The Devil is in the Details: Why Props & Costumes Matter in Filmmaking

By V Renée

 winters_bone.jpg

nofilmschool.com

How often do you hear people talk about a film's excellent direction, cinematography, or editing? All the time! But how often do you hear those same people talking about how effective the props, wardrobes, and set design were? Not often enough, especially considering how powerful these small details are when it comes to "world building," a concept explored in this enlightening video essay by Isabella Cuevas Pierson.

Plenty of us have watched and/or made plenty of amateur films, and one thing that you see in almost all of them is this inattention to detail. Costumes, makeup, and hair often don't fit the characters the actors are playing, settings don't match up with the atmosphere or even the overall world of the film, and props are often unintentionally placed or nonexistent. 

Now, to some degree, this is to be expected, because most beginner filmmakers are just trying to make due with what they have. However, if you're trying to make a film about a haggard private investigator who doesn't play by the rules, your parents' million dollar home in the suburbs may not be the best choice of location for his home—at least not without significant modifications and redesigns.

But this video essay certainly drives home the point that the little things, like props and costumes, are actually quite big in terms of significance to the story. They help make the cinematic world more believable and give the audience more of a chance to suspend their belief. Take the wardrobes Ree (Jennifer Lawrence) wears in Winter's Bone for example: it doesn't look like the filmmakers hired a professional actress from a metro area (Louisville), but rather a local girl from the Ozarks.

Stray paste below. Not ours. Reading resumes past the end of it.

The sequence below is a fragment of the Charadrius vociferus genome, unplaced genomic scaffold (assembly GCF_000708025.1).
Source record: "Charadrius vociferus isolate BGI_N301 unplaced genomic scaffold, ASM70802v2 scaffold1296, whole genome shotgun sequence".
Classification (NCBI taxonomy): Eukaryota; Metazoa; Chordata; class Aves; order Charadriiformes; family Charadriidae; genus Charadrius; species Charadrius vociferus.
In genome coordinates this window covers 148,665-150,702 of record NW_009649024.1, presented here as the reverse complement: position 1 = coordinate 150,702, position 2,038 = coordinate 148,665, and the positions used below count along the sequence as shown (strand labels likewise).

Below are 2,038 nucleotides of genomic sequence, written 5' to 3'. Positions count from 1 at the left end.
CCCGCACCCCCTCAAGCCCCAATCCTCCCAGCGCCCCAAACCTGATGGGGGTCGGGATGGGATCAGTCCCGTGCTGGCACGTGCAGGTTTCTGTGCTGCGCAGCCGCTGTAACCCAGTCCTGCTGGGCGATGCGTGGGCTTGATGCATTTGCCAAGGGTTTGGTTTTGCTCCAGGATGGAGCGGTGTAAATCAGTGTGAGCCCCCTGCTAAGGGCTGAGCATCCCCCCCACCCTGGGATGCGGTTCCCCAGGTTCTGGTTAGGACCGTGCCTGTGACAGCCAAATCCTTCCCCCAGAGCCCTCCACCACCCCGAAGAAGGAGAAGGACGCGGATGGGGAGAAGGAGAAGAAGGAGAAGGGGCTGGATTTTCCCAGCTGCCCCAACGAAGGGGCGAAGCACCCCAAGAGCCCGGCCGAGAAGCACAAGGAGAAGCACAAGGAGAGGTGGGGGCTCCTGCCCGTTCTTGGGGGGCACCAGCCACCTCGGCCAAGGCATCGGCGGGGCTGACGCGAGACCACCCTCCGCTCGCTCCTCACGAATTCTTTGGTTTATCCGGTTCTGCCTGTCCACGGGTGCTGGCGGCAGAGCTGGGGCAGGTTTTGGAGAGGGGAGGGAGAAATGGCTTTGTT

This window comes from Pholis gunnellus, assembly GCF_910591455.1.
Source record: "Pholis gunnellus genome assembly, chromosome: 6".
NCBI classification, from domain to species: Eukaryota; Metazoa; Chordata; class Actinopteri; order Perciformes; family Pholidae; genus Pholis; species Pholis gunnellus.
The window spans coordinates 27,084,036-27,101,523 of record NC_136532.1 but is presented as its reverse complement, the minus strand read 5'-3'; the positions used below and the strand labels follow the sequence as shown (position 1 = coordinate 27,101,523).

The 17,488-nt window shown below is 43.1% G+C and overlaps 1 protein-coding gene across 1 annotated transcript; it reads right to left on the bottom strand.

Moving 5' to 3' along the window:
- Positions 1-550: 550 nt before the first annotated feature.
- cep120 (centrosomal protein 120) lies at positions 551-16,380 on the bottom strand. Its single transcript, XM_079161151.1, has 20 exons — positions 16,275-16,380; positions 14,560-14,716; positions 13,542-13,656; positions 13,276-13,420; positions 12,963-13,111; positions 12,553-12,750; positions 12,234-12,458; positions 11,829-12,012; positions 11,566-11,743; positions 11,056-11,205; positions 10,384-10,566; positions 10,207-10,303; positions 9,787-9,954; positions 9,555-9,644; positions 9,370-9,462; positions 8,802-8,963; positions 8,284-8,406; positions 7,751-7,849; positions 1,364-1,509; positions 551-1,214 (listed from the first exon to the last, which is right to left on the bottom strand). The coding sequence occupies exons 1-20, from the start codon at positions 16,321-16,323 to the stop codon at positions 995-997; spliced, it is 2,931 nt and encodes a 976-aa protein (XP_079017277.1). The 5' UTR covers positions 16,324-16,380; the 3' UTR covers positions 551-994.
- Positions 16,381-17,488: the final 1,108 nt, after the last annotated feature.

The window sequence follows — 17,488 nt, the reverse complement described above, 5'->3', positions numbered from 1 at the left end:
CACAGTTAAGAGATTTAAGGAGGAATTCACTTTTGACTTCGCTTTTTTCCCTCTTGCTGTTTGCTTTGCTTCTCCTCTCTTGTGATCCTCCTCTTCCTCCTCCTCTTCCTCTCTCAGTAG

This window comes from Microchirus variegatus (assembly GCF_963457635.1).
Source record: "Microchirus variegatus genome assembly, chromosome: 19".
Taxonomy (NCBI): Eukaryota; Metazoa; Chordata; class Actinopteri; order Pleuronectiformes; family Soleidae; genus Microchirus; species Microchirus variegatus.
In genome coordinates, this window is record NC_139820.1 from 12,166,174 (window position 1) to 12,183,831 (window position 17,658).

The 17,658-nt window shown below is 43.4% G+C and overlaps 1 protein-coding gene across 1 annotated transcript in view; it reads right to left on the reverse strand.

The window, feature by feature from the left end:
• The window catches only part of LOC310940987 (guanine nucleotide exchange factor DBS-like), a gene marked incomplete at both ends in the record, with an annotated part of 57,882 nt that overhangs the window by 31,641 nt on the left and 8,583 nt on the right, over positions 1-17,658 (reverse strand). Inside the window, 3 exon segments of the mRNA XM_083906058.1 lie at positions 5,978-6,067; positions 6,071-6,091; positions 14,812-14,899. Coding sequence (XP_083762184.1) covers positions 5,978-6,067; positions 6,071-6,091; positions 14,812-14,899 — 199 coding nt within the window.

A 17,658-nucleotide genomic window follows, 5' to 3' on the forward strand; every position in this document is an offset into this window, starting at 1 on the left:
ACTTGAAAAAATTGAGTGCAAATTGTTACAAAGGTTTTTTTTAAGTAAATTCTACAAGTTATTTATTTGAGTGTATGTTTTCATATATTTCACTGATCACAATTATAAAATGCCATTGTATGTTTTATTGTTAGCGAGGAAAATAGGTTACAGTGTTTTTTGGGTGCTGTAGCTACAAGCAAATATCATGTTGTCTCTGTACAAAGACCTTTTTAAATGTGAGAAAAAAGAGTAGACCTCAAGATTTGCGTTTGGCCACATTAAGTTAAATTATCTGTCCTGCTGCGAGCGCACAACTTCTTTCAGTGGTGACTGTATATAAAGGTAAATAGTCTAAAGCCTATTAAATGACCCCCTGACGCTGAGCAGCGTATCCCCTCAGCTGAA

Lawrence's costumes consist of materials that make sense for the setting: cold, harsh, and poverty stricken. Her clothes are often oversized, as though she wears hand-me-downs or whatever is available. Her hair and makeup are also consistent with the setting, as well as the type of character she plays—disheveled hair, no makeup, an inelegance that fits the locale.

So, when you begin planning your next film, be sure to carefully consider the props your characters interact with, what kinds of things a viewer will see in their homes, offices, and other settings. Be sure to be intentional about their costuming, because what they wear will tell the audience who they are.

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